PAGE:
Now I don’t usually notice when I’m being retargeted. In fact, while I’m sure it’s happened more than once, the only two of these interactive stalkers I’ve ever really noticed are Trump University and The Trump retargeting went on for quite some time, but I can guess why:  Trump University was my client, and I kept visiting the website without buying anything, and I guess I kept retriggering the retargeting. (They must have really thought I was playing hard to get.)

But it’s different with I was doing research on social media success stories, and is an example of a company that used social media to decrease the cost of customer support and increase sales. They’re so good, they won the 2009 Groundswell Award for B2C Supporting. (Their online community members spend an average of 66% more on credit reports and products after joining the community. And thanks to the community, customer service inquiries declined by 1%, compared to the previous year when they increased 23%!)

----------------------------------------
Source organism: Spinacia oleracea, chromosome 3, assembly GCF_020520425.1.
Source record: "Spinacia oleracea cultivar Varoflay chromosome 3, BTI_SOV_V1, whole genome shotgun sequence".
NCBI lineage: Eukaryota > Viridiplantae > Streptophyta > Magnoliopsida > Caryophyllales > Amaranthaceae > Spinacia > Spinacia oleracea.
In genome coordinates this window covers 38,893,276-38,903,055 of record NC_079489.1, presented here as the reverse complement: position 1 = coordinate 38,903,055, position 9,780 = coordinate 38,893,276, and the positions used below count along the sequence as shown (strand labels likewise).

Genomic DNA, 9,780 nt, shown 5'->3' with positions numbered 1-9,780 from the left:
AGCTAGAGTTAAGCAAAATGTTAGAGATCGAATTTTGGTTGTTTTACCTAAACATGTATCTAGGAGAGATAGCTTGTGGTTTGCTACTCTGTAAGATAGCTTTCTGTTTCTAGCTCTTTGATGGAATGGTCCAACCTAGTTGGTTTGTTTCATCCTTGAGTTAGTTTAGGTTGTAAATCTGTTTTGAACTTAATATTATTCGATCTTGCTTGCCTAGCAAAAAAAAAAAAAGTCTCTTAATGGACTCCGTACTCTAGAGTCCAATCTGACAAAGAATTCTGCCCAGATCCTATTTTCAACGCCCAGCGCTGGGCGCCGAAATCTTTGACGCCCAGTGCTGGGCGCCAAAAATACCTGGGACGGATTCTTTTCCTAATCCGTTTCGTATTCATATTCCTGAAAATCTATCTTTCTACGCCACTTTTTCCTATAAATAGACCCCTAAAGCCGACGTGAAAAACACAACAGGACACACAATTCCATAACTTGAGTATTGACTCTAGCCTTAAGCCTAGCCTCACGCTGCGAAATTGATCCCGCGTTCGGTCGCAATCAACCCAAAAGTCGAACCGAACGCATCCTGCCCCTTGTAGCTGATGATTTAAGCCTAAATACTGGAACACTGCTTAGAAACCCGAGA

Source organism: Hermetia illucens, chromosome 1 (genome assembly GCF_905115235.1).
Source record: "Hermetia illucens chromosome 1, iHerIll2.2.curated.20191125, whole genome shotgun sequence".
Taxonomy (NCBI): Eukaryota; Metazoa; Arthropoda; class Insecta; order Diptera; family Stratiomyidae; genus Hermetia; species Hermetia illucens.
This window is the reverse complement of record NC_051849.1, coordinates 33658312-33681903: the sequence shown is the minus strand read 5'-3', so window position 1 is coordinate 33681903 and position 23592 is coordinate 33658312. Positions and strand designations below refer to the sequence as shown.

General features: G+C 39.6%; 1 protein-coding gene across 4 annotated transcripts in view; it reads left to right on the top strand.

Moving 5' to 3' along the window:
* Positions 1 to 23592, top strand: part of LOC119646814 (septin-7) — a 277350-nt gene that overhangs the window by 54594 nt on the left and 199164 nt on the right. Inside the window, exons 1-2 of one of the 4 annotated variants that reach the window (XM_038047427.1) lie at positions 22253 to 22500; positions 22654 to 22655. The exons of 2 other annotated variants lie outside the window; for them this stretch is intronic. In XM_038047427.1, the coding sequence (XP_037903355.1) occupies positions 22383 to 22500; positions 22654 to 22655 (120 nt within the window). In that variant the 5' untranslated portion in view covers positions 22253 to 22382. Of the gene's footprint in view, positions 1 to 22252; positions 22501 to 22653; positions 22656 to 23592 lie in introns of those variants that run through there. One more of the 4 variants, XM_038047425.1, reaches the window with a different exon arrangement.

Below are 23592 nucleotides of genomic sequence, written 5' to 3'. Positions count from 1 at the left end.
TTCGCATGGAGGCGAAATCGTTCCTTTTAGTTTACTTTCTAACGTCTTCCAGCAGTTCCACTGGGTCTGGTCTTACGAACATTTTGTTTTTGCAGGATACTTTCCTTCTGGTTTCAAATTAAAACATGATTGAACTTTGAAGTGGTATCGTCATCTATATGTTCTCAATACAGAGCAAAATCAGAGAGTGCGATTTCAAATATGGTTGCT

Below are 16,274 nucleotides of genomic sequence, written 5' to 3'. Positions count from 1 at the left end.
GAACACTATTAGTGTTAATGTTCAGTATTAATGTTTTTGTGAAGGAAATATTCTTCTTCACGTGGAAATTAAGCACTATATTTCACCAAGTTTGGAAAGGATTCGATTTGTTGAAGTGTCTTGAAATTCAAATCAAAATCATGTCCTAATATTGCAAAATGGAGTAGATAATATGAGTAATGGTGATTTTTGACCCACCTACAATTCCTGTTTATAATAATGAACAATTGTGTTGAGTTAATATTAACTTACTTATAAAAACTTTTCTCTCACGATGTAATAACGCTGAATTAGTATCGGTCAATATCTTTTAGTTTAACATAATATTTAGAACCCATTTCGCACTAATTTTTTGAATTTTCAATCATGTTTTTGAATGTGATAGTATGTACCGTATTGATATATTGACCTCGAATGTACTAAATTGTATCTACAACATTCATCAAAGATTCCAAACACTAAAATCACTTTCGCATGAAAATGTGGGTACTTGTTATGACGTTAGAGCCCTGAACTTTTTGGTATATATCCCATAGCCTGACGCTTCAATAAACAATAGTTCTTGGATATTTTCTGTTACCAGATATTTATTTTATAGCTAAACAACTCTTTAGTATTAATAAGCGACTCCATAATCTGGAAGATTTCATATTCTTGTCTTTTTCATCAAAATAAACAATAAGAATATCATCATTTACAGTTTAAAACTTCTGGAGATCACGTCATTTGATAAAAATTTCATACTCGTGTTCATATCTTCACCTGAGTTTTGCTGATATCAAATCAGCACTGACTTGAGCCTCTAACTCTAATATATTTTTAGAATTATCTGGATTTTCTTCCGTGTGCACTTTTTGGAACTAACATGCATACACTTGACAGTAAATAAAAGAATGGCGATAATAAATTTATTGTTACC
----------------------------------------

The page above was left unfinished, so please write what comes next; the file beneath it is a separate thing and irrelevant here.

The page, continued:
I know the day I first went to from my work computer:  Tuesday, July 20th. I’d been there from my home computer the day before, but that was it. I didn’t go there because I wanted to buy anything. I went there for research, found what I needed, and left, happy and satisfied.

A few days later I started seeing banner ads from like this one: banner ad that's been following me for 3 weeks!

And I’ve been seeing them ever since. In fact, this morning, I saw these:

Are you following me? ads on

Now I’m not one of those people who has a problem with behavioral advertising, as long as it’s done ethically, which for the most part it is. I know there’s been a schism about it since the Wall St. Journal article the other weekend (and there’s an excellent post about it, and the reactions among the advertising community, here on Scott Rosenberg’s Wordyard blog).